By Susan Miller

Missourian Staff Writer

Washington School District Superintendent Dr. Lori VanLeer said she’s pleased with a revised assessment plan approved by the state.

VanLeer discussed the changes last Wednesday at the regular meeting of the school board.

“The new plan reduces the amount of the testing, which allows for more instructional time, so that’s good news,” she told the board.

The state education department and a coalition of education partners all helped to develop the revised assessment plan for the 2014-15 school year.

The state also will now pick up the tab for students to take the ACT college entrance exam.

“All students in their junior year will take the ACT which is good thing, but our composite score will go down as a result,” VanLeer said.

Currently, VanLeer said students interested in continuing their eduction take the exam and typically those students have taken the advanced level classes.

Washington High School does offer an ACT prep class and school officials said they will look at other ways to help prepare students for the test.

State officials said by having all students take the test it will allow teachers and parents to see whether or not students are academically prepared for college courses and will save families the testing fee.

Students who want to take the test again to improve their score still can, but they will have to pay for it.

VanLeer said the ACT also will be moving to an online format.

Big Changes

Elementary and middle school students also will see big changes as the state moves to the new assesments, that are tied to uniform benchmarks or Common Core standards, for reading, writing and math.

The plan will allow more classroom instruction time by implementing 30-minute survey assessments in English language arts and mathematics rather than a full seven hours of testing for grades 3, 4, 6 and 7.

Students in grades 5 and 8 — the transition grades — would continue to take the full tests in English language arts and math, as well as the current science assessment.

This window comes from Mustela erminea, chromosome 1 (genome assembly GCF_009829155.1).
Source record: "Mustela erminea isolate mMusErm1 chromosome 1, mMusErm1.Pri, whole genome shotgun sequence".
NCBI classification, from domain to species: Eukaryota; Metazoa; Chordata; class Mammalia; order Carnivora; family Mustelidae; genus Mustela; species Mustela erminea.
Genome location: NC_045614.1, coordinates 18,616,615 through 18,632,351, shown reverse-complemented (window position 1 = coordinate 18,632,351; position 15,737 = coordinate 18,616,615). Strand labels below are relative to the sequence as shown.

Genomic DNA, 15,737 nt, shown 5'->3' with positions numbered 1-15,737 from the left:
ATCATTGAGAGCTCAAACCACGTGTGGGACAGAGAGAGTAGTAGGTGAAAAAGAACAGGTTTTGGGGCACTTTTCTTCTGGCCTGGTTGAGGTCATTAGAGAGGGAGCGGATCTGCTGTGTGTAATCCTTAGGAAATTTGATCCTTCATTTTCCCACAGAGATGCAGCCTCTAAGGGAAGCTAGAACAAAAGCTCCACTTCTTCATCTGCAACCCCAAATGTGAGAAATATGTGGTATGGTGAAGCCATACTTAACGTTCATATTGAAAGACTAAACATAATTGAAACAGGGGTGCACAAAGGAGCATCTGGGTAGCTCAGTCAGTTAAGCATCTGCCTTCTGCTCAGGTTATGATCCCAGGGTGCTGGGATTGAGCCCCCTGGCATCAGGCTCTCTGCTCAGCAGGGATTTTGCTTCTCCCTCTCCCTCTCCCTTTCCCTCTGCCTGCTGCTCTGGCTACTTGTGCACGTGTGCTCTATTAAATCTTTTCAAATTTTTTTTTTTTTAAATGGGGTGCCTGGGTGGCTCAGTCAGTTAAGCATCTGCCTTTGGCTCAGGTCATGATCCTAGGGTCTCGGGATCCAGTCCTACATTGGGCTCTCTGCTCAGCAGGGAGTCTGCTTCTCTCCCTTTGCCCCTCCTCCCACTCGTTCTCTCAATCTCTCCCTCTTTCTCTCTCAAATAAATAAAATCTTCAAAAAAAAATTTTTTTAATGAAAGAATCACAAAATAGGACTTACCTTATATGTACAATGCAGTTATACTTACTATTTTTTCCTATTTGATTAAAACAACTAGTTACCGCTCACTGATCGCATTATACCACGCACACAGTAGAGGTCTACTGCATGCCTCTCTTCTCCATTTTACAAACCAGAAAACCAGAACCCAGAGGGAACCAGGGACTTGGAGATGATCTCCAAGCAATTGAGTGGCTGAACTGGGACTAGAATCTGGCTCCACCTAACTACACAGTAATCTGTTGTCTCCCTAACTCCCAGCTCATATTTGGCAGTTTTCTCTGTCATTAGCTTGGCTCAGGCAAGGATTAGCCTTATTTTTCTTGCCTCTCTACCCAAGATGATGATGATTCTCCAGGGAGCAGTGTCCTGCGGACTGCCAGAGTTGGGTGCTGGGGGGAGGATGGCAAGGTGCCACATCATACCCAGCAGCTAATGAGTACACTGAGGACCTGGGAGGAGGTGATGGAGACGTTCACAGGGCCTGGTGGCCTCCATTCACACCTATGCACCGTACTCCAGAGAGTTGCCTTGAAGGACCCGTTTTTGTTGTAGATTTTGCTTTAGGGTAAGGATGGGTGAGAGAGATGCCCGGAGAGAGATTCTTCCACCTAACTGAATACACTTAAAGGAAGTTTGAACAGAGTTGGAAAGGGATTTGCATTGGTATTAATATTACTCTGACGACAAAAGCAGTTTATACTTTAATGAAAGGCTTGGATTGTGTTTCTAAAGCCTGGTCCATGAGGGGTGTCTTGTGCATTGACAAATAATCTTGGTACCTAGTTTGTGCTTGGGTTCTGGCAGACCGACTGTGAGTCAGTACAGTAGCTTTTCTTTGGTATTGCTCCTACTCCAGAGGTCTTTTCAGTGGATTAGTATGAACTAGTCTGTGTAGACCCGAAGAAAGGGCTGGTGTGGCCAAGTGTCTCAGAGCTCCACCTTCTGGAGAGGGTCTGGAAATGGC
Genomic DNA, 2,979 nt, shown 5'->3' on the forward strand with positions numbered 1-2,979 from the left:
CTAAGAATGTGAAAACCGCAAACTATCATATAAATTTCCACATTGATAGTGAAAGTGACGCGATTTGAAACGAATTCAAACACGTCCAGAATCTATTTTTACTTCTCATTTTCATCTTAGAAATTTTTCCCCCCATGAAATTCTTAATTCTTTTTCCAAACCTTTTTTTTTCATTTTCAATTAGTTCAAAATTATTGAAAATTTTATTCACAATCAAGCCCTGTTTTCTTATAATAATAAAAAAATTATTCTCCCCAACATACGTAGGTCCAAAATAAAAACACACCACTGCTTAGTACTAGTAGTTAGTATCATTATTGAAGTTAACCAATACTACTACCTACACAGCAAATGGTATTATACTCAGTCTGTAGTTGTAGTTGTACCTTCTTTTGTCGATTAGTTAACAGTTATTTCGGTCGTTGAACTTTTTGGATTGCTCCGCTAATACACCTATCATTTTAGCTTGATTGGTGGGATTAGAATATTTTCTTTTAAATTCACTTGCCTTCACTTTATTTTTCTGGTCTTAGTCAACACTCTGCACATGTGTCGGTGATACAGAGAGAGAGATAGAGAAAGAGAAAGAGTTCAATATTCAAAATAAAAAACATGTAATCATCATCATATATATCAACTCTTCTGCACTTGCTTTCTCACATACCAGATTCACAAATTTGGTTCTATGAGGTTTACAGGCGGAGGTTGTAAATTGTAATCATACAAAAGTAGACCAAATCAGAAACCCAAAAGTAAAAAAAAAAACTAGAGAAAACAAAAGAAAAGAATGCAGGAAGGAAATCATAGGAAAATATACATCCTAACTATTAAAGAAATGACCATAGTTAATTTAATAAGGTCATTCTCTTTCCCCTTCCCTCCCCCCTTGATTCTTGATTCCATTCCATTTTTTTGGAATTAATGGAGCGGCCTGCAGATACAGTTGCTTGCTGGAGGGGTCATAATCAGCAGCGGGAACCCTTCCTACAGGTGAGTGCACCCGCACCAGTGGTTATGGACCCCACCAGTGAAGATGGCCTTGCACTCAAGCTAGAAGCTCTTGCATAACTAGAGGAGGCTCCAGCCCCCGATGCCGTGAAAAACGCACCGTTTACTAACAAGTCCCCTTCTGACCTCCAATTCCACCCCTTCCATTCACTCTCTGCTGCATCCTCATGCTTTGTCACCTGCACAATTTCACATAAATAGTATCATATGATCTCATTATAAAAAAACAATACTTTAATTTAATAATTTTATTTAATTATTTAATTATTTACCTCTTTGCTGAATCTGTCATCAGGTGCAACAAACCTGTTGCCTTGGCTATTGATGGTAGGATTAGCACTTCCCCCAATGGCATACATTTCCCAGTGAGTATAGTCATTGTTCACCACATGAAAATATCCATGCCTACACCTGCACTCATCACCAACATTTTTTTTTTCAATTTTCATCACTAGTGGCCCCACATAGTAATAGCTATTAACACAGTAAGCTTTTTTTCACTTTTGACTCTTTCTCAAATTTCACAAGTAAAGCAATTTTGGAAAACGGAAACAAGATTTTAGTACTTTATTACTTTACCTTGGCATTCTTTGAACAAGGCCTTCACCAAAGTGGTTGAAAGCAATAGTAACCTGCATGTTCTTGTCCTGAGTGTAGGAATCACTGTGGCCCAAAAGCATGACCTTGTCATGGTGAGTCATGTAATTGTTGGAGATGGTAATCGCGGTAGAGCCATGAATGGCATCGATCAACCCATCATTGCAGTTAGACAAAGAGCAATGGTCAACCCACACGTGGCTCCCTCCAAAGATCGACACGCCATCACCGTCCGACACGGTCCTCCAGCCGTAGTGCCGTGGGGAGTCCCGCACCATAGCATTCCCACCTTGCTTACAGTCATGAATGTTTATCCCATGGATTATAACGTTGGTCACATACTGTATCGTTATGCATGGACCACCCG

VanLeer said school districts will now have unlimited access to interim and formative assessment resources for English language arts and mathematics for grades 3-8. Districts can use those resources at their own discretion to help personalize learning for children during the school year.

End-of-course exams will still be given in Algebra I, Algebra II (for students taking Algebra I at the middle level), English II, Biology, Government and Personal Finance.

The state assessments also will be administered online, which will provide for more valid, reliable and quicker results, state officials said.

However, VanLeer said not all school districts will be prepared to do that immediately and there is still discussion that some pencil and paper tests may still be administered.

Scores will be returned to districts within 10 business days for grade-level assessments and five business days for end-of-course assessments which is a much faster turnaround than in the past, VanLeer said.

The revised assessment plan reduces the state department’s assessment funding request by $3.5 million to just under $27 million.

“It’s all a step in the right direction,” VanLeer told the board.

Assistant Superintendent Dr. Judy Straatmann said she’s pleased that testing times will be reduced so teachers can focus more on instruction.